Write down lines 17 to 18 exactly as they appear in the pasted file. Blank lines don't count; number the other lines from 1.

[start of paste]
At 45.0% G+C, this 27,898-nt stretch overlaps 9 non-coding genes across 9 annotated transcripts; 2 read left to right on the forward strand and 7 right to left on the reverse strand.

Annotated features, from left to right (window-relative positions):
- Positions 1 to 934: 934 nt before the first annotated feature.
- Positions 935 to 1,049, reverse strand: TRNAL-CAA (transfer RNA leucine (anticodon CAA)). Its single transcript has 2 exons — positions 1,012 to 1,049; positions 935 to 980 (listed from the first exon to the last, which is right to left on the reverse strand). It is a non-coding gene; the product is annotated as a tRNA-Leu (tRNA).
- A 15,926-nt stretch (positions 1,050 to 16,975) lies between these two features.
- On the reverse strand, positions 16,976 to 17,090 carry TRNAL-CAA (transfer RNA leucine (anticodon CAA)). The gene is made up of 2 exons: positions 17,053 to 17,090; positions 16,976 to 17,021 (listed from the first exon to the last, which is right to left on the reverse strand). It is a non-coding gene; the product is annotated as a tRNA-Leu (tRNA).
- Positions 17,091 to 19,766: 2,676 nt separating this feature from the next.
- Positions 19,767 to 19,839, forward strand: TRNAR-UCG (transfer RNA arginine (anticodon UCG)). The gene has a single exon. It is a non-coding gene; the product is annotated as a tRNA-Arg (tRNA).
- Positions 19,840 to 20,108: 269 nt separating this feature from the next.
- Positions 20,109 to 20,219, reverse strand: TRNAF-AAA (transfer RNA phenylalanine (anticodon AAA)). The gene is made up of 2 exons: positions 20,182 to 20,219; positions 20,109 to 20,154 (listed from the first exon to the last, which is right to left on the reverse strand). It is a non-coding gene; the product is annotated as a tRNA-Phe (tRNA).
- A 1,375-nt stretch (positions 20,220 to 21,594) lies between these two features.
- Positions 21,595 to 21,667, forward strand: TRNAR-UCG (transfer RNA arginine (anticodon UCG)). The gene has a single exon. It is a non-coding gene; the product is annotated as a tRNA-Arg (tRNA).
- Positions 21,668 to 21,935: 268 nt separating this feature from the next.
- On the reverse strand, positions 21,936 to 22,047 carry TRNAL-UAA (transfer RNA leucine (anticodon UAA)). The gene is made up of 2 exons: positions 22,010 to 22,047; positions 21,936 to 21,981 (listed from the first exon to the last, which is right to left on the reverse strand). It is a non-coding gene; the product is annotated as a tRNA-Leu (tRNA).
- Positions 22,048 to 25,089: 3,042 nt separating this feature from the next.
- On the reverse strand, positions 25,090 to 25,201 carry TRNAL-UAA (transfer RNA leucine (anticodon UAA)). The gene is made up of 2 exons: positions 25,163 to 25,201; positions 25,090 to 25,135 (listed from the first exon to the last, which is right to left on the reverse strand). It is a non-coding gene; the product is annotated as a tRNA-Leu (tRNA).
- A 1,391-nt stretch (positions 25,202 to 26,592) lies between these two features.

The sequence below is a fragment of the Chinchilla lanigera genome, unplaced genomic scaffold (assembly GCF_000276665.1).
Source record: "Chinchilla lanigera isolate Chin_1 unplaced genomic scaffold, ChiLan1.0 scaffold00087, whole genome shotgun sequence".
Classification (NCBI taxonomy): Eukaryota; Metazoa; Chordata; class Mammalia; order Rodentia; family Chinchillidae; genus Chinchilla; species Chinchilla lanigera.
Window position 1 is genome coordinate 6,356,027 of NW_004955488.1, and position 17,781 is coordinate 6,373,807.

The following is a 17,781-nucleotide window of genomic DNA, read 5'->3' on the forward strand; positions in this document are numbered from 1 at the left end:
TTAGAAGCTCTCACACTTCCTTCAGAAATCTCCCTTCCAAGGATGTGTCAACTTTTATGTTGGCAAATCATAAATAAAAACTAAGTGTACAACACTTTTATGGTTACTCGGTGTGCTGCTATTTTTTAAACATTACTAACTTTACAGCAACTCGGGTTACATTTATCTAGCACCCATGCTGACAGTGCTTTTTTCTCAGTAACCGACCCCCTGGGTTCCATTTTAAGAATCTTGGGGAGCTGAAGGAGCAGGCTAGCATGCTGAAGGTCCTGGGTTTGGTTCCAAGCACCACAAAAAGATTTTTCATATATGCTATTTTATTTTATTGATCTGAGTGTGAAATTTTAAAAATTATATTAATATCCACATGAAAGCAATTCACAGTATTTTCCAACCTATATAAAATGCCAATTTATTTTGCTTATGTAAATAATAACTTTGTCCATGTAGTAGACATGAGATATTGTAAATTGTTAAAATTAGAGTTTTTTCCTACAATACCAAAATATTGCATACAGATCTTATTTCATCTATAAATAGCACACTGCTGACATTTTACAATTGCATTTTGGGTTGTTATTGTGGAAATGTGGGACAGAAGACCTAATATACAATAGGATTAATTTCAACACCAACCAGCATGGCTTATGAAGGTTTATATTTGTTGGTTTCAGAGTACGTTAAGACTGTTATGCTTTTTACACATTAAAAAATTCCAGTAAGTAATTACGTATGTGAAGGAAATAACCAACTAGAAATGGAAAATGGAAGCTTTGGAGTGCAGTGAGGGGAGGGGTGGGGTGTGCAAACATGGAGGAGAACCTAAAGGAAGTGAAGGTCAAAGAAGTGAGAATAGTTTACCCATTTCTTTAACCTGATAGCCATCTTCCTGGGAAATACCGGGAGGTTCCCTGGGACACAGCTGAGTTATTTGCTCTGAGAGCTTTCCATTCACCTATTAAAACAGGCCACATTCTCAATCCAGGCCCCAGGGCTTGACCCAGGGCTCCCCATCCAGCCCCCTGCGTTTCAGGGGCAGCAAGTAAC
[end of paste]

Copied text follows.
- A 1,391-nt stretch (positions 25,202 to 26,592) lies between these two features.

The sequence below is a fragment of the Chinchilla lanigera genome, unplaced genomic scaffold (assembly GCF_000276665.1).